I do have one question. Why, exactly, do you think that this sort of approach is likely to be easier than doing what Apple did and simply exposing a Posix API that is actually useful?
Because, even if we could get a great POSIX experience on Windows, it leaves out Windows developers.
One of my goals is to get Windows developers in the OSS game.
On top of that, there is a hell of a lot of non-POSIX open source software on Windows that needs fixing too.
Look at it this way: Would you respect someone who told you the best way to get FireFox running on Linux was to use some sort of Windows emulation layer... Like WINE? no, because FireFox *can* compile for Linux. Same thing with nearly all Open Source I encounter. I want to get the OSS quality and experience on Windows to exceed commercial developers... it needs the most love.
Like I tell people:
Working as an open source software developer at Microsoft is like being a preacher in Vegas. I figure I'm in the single most important place in the universe that I can be.
That's the trouble with the six digit generation. Too Lazy.
Us 5-digit generation look down at you with disdain.
Now, get off my lawn!
It's 2010 and you are still doing *that*.
You know, that'd be funny if it was so damn sad.
think you had no choice to choose the BSD license instead of the GPL. Had you chosen GPL, it is likely the project would have been immediately rejected by Microsoft.
That's not true actually.
I didn't tell anyone what license I was going to use until a few days ago, by which time they'd already signed the agreement.
In addition to that; as a Microsoft employee for Microsoft, I've contributed code to GPL, LGPL, BSD, PHP and Apache licensed projects.
I dunno man, I wrote that blog post a really long time ago, and then got stuck in red-tape. It's possible I never even proof-read it.
As for the first five points, yes I'm aware of all of that, and I'm working to solve all of them. Some of them are not possible (mixing compilers has a lot of bad mojo) and some are solvable with some really good best practices.
1/ Microsoft are stopping using WinSxS assemblies for managing the C/C++ runtimes as it is complex to manage and get right;
Ah, Visual Studio is backing away from WinSxS. I read their justification. I didn't buy into it. I think it's a solvable issue.
2/ With XP, Microsoft were selling WinSxS as being able to deploy different versions of the binaries, but for Vista/Win7 they are now saying that WinSxS is for archival purposes (see the Engineering 7 blog)
Uh, what? I've been talking to the maintainer of the WinSxS system. He's fully supportive of my plans.
3/ It does not really work as intended in practice -- e.g. comctl32 version 6 is different in Vista/Win7 than in XP, yet the applications that reference the XP version use the Vista/7 version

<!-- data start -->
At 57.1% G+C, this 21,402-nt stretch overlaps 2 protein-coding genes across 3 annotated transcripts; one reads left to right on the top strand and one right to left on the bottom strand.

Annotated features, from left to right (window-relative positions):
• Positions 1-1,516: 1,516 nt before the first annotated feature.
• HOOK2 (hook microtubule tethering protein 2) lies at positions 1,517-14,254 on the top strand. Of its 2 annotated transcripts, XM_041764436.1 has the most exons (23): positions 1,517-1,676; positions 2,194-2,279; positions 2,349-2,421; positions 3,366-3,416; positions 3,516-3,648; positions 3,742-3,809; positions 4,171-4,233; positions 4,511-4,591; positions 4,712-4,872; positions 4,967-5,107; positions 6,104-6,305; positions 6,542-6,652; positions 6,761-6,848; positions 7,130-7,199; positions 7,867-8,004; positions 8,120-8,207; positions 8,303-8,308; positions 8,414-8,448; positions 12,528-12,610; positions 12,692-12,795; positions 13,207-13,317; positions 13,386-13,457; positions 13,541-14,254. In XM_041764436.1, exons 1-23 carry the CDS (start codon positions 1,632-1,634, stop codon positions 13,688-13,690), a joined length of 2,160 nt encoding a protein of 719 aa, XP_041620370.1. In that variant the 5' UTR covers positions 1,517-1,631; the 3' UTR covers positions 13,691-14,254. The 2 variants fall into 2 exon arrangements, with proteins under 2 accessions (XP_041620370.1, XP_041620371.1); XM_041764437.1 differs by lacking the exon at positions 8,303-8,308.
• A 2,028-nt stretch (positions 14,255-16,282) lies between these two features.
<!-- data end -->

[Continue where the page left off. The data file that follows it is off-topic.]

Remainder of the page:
It works just fine, as long as you use it correctly; if they didn't, it's not my fault. Some of the tools I'm building will make it easier not to screw up.
Please, please, please, please make it easy to roll a python app into an MSI.
One of the first people on board with the project is Trent Nelson; he's all about Python.
I think we're gonna cover that.
Um, then what are you doing wasting your time here on
"His name cannot be s (16831)"
Is that a hint? Does that mean it could be one of the other 25 letters? Or maybe one of the 20 remaining consonants?
Well, ya see... with a five-digit slashdot-id I originally had "His name cannot be Spoken" as my name... then they did some database truncation about 12 or so years ago, and I lost some letters.
And ya can't change your name on Slashdot, and I didn't wanna give up my 5 digit ID.
Dammit! I pooched some quote tags!
Sorry about that. Should have previewed. *sigh*
All but the last one are fine. I have some windows boxes I have to deal with and I sure as hell do not want to be stuck using some GUI IDE just to build the latest $foobar.
Use of the GUI ain't mandatory... it's just that in order to get Windows devs on board, it'll have to have one.
The core bits will all be able to be command-line driven.
Assuming that you've looked at APT and similar packaging tools, and given that you're still convinced that there's a 'Windows Way' (your term) to handle deployment that differs from Linux best practices, how do you plan to address:
Yes, I've worked with APT and RPM for a very very long time now. The reason I'm convinced there is a 'Windows way' is because it's a different system that Linux; yes, I've learned a lot about PMS from Linux, and I know how to apply that knowledge to Windows.